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Tuesday, July 25, 2006

"Dragging every issue into the 'race pit'" - Raffique Shah, 20-Feb-2005

I've been searching the 'Net for historical articles on the UNC's own record of conflict with the Judiciary, with particular emphasis on their attempted impeachment of former Chief Justice Michael de la Bastide, something that a caller on the radio yesterday took time to remind listeners. Eventually, I came across a page at the International Commission of Jurists website. Dated August 27th, 2002 and captioned "Attacks on Justice 2002 - Trinidad and Tobago", there are an interesting few paragraphs under the sub-caption, "Conflicts between the Government and the judiciary", and I strongly recommend a read, particularly given the fact that the article refers to attempts by the then Attorney General to legislate away the independence of the Judiciary.

According to the article [Emphasis mine]:
The political ramifications emanating from the judicial independence conflict became all the more serious in March 2001 when Attorney General Maharaj threatened legislation to fire judges for not delivering judgements with sufficient dispatch, stating that "if a judicial officer cannot give a judgement within a given time frame he must be considered incompetent and the Constitution should provide for his removal, as the justice system must not accommodate incompetent and inefficient judicial officers". Further undermining public confidence in Trinidadian judicial institutions, the strongest warning for the judiciary to bow at the feet of the executive was delivered by Prime Minister Panday, when he assured UNC supporters that his government would defend itself "with full force" against judicial meddling in governmental affairs. This concerted effort by the government to erode judicial independence and de-legitimise and stigmatise the judiciary seems to stem from allegations by the UNC that the judiciary is biased in its treatment of the Indian-supported political party. Unfortunately, in calling into question the legitimacy of the judiciary's work, the Trinidadian executive has effectively pitted authoritarian political party and racial group interests against the activities of an independent adjudicative system, which hinders the latter's ability to render substantive justice.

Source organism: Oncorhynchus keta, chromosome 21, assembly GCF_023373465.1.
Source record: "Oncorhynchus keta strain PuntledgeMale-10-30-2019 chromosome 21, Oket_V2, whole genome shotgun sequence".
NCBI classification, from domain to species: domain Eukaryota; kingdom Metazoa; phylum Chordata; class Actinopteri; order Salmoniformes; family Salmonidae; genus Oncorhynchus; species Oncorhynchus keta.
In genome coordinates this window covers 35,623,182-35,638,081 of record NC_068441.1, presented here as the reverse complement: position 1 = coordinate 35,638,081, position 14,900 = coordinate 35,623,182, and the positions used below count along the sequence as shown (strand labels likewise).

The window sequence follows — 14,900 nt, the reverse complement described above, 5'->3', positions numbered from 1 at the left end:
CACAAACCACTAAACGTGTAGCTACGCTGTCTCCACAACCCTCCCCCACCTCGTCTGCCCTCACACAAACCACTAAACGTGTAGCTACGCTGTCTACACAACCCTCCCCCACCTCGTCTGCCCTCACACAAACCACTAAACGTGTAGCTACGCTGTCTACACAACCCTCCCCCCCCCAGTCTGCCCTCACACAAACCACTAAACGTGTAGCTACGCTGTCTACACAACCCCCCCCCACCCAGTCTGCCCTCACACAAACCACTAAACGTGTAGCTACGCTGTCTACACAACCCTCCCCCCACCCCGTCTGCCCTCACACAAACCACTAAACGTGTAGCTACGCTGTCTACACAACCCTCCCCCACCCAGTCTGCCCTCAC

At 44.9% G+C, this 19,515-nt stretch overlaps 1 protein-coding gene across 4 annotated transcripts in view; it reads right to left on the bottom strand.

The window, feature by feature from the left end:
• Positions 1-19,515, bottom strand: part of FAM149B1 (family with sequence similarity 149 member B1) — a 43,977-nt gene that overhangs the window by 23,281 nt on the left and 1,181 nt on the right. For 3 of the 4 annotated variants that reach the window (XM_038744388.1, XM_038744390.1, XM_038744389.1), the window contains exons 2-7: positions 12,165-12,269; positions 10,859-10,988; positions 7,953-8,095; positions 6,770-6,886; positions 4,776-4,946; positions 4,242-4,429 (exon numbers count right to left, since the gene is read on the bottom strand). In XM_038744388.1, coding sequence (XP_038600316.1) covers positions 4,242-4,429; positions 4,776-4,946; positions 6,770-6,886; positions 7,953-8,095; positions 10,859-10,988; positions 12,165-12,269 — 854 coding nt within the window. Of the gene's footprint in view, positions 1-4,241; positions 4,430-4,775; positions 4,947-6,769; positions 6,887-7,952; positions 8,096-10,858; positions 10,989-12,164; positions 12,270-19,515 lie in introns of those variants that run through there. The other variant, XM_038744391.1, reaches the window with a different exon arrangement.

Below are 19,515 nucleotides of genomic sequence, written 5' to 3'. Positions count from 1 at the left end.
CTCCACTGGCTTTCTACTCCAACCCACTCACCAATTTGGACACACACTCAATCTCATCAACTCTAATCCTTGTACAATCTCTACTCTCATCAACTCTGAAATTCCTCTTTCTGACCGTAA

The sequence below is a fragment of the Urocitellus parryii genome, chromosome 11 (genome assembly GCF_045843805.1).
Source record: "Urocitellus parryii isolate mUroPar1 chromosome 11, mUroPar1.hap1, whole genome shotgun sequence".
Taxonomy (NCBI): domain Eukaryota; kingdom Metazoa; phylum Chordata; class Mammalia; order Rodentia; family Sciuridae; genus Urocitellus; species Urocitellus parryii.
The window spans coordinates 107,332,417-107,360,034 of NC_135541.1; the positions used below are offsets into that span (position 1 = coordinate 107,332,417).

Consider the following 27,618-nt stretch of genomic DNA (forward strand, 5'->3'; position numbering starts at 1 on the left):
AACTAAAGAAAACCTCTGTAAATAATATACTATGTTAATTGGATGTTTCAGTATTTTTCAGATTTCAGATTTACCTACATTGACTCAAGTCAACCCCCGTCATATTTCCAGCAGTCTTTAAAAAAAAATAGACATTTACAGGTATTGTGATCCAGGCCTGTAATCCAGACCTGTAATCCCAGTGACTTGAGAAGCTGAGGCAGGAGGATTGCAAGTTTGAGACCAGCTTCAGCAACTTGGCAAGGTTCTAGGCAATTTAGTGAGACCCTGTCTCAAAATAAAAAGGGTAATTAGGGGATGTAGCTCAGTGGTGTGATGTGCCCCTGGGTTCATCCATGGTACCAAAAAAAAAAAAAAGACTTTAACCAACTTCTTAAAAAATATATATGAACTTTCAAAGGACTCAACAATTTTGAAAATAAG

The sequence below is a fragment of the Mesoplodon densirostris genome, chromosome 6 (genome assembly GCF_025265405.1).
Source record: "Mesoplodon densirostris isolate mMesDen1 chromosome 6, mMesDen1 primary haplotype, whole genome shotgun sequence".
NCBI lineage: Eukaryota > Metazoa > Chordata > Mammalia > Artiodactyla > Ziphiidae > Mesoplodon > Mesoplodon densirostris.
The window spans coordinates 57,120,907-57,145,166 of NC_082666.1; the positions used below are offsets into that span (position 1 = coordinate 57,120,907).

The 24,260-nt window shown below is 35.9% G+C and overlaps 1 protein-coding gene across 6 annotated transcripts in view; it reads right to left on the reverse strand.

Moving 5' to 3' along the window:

Given the historical record, what we seem to be seeing therefore is a case of "do so ent like so", to wax colloquial. Approaching Chief Justice Sharma, advising him of allegations made, and asking him to step down quietly given the allegations and supporting evidence presented to the Prime Minister for onward transmission to the President, is now being touted in the court of public opinion by various societal leaders (I can no longer refer to many of them as "eminent" in good conscience) as an all-out and racial attack on the entire Judiciary. And this because the feeling, it would seem, is that because we know what we try to do, they must be doing it too. The response by various parties supporting the CJ is akin to the intense and almost insane jealousy that a spouse that is horning their partner feels when they suspect that their own significant other is doing the same to them. Imagination becomes reality even in the face of clear evidence to the contrary.

Further examination of search results on the UNC's record turned up another article, written by Raffique Shah, from which my own caption today is derived. Written on February 20th, 2005 and posted to his own website at http://www.trinicenter.com/Raffique/2005/Feb/202005.htm, Mr. Shah's article begins:
My attorney friend, who could pass for Indian in this callaloo society of ours, said to me in a very serious manner: We are fast approaching the point where, once you are an Indian, you can get away with anything, crime included. All you need to do, he added, is "bawl race" and you could steal, murder, do whatever, and if the police dare touch you, cry out "Race! Is because ah is ah Indian!" I later reflected on what he had said to me and realised that it might be perception, but in our daily lives, as in politics, perception becomes the truth.